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Therapeutic Exploitation of IPSE, a Urogenital Parasite-Derived Host Modulatory Protein, for Bladder Hypersensitivity Syndromes

Funder: National Institute of Diabetes and Digestive and Kidney Diseases

Funding period
USD 1.8 M
Funding amount
We propose to therapeutically exploit Schistosoma haematobium-derived IPSE (Interleukin-4 inducing Principle from Schistosoma mansoni Eggs) to mitigate bladder hypersensitivity. The incidence of bladder hypersensitivity (i.e., interstitial cystitis/bladder pain syndromes and overactive bladder) in some patient populations is over 40%, and existing treatments are ineffective for many. Thus, novel therapeutics are needed. The S. mansoni homolog of IPSE (M-IPSE) alters host biology by three distinct mechanisms: 1) translocating into nuclei of target cells to alter gene transcription; 2) binding IgE on basophils and mast cells to trigger IL-4 secretion; and 3) sequestering chemokines. We have shown that the S. haematobium homolog of IPSE (H-IPSE) translocates into urothelial cell nuclei and binds IgE on basophils. Our in silico data show H- IPSE binds CCL2. Collectively, these findings illustrate that H-IPSE and M-IPSE share many host modulatory features, but their differences are unclear. Immune and non-immune modulation of the bladder may be a new management approach for bladder hypersensitivity. Blocking CCL2-CCR2 interactions in bladder nerves and dorsal root ganglia lowers pain in rodent models. IL-4 lessens ifosfamide-induced cystitis in mice and decreases bladder pain and overactivity. Yet, intravenous IL-4 has adverse side effects in patients. We have discovered that a single intravenous dose of H-IPSE is superior to both Mesna and recombinant IL-4 in suppressing ifosfamide-induced bladder hemorrhage, and that it reduces urinary frequency and pain behaviors through IL-4- and nuclear localization sequence-dependent mechanisms. In conclusion, a single dose of H- IPSE lessens bladder hypersensitivity in two mouse models through pathways consistent with the known properties of M-IPSE and H-IPSE. We hypothesize that H-IPSE and M-IPSE variants can be optimized as safe therapeutics for bladder hypersensitivity by defining and exploiting their nuclear localization signal-, IL-4-, and chemokine binding-reliant mechanisms. To test this hypothesis, we will, in Aim 1, define and optimize the mechanisms by which IPSE exerts therapeutic effects in bladder hypersensitivity through the generation of engineered mutants with: 1) greater nuclear translocation ability to which will dampen transcription of pain- related genes; 2) increased capacity to induce IL-4 production; and 3) enhanced sequestration of chemokines. In Aim 2, we will determine the chronic toxicity potential of IPSE. We hypothesize that H-IPSE and M-IPSE variants and mutants that induce apoptosis of intestinal epithelial cells or dendritic cells upon nuclear translocation will cause toxicity when given on a chronic basis. Finally, we theorize that IPSE variants/mutants which do not trigger cancer gene-related transcription upon nuclear translocation into urothelial cells will not cause bladder cancer. Our work is unique in that it demonstrates that a uropathogen-derived host modulatory molecule can be therapeutically exploited in bladder disease models. The completion of these studies will yield a better understanding of the multiple immune and non-immune aspects of bladder hypersensitivity and potentially identify therapeutic candidates for this constellation of symptoms.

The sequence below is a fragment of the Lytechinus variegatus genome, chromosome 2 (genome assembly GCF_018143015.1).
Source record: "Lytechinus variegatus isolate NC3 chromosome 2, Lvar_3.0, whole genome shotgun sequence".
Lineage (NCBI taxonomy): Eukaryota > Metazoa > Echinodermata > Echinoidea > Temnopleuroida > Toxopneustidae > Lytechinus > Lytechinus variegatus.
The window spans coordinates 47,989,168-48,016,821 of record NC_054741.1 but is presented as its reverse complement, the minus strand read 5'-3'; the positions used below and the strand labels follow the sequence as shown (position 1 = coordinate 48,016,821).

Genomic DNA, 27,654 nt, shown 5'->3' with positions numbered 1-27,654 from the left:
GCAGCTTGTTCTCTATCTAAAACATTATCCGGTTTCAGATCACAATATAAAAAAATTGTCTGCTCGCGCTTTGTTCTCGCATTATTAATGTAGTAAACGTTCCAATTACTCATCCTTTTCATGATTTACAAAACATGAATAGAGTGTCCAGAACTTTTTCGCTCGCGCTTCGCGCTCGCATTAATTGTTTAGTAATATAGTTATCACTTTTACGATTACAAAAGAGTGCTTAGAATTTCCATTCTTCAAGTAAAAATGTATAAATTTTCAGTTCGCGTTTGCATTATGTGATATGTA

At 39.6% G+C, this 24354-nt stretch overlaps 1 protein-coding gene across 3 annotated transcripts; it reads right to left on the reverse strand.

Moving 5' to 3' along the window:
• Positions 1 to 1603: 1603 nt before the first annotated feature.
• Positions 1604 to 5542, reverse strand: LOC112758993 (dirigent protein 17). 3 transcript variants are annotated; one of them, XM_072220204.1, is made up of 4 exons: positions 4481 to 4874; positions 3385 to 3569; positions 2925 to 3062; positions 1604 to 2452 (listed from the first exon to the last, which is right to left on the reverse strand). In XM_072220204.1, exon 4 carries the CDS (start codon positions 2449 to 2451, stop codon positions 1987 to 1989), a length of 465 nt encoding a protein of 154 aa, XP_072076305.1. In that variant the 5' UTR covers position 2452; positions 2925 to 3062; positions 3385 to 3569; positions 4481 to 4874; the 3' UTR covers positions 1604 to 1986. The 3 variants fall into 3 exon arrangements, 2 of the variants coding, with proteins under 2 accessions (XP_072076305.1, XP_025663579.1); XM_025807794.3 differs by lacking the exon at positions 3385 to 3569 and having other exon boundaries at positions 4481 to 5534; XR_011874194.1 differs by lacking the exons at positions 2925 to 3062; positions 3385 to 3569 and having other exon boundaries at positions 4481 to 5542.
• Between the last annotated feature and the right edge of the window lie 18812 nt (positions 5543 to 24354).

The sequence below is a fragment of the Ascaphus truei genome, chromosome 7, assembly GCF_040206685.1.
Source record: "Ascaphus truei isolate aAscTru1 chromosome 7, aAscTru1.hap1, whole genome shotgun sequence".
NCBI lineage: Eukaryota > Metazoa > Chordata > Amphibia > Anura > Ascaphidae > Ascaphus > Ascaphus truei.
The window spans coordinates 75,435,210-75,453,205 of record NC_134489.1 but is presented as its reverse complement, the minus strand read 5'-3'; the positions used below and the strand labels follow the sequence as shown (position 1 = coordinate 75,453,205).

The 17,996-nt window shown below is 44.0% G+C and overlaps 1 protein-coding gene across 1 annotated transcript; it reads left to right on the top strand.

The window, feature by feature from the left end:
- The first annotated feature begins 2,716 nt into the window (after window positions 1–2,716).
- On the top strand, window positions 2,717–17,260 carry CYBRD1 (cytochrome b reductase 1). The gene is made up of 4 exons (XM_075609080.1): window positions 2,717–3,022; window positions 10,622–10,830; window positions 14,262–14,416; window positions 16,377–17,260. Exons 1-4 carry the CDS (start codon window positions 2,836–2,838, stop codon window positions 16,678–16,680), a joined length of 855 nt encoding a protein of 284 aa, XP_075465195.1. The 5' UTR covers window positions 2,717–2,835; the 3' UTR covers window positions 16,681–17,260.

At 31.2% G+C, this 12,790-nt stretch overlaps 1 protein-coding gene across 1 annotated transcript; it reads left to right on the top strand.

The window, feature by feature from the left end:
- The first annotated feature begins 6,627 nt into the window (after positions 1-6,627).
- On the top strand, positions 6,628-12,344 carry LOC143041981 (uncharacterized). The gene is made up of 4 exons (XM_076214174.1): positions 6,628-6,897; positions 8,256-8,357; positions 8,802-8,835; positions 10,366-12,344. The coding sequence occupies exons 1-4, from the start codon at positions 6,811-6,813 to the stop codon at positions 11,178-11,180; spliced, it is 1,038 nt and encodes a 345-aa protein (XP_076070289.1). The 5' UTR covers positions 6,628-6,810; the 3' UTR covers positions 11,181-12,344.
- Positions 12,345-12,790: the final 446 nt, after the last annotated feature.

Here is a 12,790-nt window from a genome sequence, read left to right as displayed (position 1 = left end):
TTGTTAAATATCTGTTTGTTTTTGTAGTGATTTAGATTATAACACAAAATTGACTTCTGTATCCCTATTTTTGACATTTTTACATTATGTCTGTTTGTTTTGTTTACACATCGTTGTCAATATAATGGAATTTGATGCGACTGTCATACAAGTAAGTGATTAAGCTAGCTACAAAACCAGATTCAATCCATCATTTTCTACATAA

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    1107 Immunology

  • RCDC


  • RCDC

    Pain Research

  • RCDC

    Chronic Pain

  • RCDC


  • RCDC


  • RCDC


  • RCDC

    Urologic Diseases

  • RCDC

    Vaccine Related


    2.1 Biological and endogenous factors


    5.1 Pharmaceuticals

  • Health Research Areas


  • Broad Research Areas

    Basic Science